Demanding times call for innovation and utilities have responded by getting involved. Traditionally risk averse, utilities now recognize that they can learn from companies that are born of a culture of fail fast, learn and move on.
Active organizations are participating on Advanced Research Projects Energy (ARPA-E) advisory boards, initiating corporate venture funds, partnering with universities and expanding their pool of suppliers to include young start-up companies.
Analytics start-ups are an important part of the mix because they can offer quick support in rapidly evolving areas, including the integration of distributed energy resources (DER).
According to Bloomberg New Energy Finance, utility venture deals have more than doubled over the last nine years, with a total of 40 projects receiving investments in 2017. One example is Energy Impact Partners (EIP), backed by a consortium of 14 US and global utilities and energy companies that collaboratively invest in innovative energy technologies that create value for customers. Others include WEC Energy Group’s involvement in Energize Ventures (formerly the Invenergy Venture Fund), the Ameren Accelerator, Accel-VT (a Vermont utility collaboration), the Westly Group (backed by Duke Energy), Innogy at AEP and Exelon’s Constellation Energy Ventures.
Early involvement by utilities in start-ups is a win-win. Utilities shape the development of the concept of solutions into viable products that fit their needs. Start-ups get a realistic path to scale that can handle utility requirements. For example, SMUD is working with Clean Power Research on developing analytical tools to support distribution resource planning in a high-DER environment. Ameren’s transmission line loss analytics were a joint effort with PowerRunner.
Doing what they do better: energy management
Utilities want to make bonds with their customers stronger, and are looking to do so by acting as a “trusted energy advisor.” FirstFuel’s analytics (bill disaggregation, pattern recognition to identify building profiles, prescriptive modelling of savings measures) are deployed at 40 utilities to engage business customers. Packetized Energy, a University of Vermont project with funding by ARPA-E and Accel-VT, provides hardware mounted on energy-consuming equipment so that it consumes only “packets” of energy based on peak demand.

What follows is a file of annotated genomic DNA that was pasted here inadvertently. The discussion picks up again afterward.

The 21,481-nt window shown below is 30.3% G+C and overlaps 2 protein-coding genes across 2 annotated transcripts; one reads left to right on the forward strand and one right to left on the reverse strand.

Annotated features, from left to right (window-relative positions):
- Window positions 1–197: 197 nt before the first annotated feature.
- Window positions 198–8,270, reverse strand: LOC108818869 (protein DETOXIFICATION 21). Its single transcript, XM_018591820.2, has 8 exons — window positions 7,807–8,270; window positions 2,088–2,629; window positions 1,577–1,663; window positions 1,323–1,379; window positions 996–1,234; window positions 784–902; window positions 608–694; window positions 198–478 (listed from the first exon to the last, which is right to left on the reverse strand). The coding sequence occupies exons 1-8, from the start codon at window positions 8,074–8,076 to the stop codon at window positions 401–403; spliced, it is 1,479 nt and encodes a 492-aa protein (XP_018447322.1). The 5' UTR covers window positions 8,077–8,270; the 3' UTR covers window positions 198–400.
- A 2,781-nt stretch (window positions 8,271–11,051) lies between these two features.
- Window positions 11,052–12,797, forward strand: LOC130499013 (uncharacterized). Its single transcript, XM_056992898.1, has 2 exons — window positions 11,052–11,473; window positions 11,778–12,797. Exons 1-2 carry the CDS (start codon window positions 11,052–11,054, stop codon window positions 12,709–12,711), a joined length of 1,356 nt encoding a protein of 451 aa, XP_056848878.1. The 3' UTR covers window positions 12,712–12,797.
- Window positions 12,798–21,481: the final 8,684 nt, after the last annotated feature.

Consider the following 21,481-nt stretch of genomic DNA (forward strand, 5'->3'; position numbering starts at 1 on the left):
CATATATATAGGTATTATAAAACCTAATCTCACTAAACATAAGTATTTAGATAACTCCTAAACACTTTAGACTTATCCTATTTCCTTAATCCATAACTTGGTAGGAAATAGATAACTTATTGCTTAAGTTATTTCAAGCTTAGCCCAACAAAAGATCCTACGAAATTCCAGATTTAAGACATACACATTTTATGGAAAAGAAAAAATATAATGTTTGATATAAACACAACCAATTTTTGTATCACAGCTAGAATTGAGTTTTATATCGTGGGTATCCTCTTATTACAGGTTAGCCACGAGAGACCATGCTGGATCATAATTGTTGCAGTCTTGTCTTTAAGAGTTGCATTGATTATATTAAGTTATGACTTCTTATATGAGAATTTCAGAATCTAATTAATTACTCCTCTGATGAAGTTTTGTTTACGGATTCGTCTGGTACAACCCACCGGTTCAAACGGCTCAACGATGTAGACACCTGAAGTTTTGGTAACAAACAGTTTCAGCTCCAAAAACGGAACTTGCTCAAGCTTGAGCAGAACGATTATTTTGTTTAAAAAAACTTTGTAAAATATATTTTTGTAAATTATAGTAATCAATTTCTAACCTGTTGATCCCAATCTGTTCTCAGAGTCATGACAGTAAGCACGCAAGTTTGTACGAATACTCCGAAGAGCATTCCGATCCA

Adapting to changes in the grid
As the grid changes with the addition of DERs, it is not surprising that analytics start-ups are active in the greenfield space, with their businesses evolving alongside technology and market needs in this area.
AutoGrid was born out of a Stanford grant to work on power flow and later received funding from APRA-E for renewable integration—the company has since pivoted to develop a demand response platform that forecasts supply and demand fluctuations.
AMS began as a battery project developer and through that experience, developed the software and controls to manage battery charge and discharge. The company, also funded by EIP, has recently pivoted to emphasize software over project development. AMS’s platform will run analytics (forecasting building use, market conditions, prices and demand, resource optimization) to facilitate utility bids into the wholesale market.
Other start-ups to watch in the transition to a new grid are Opus One Solutions and Greenlots. Opus One is testing analytics for hosting capacity with Hawaii Electric and distribution resource planning-related analytics with Toronto Hydro. Greenlots – think Deploying Analytics as EV Penetration Increases – offers utilities analytics they can use to plan for future EV penetration and manage EV charging, and is working with Avista.
Don’t fear the pivot
Utilities’ needs and business strategies are in flux, and a requirement for many technology start-ups is to be agile with respect to their products and services. Fortunately, many start-ups are equipped with that mindset from the get-go.
On the other hand, utilities investing in these companies might not feel the same way. Traditionally risk averse, the idea of investing in something without being able to predict what that thing will look like in 5-10 years is likely to cause some hesitation.
But the pivot should not strike fear in the hearts of utilities. It is a good thing. What starts as a kernel of an idea gets baked into a product that will be ready and able to integrate into utility systems now and in the future, as well as meet the changing needs of the market. Today, it is the only way to assert technology leadership.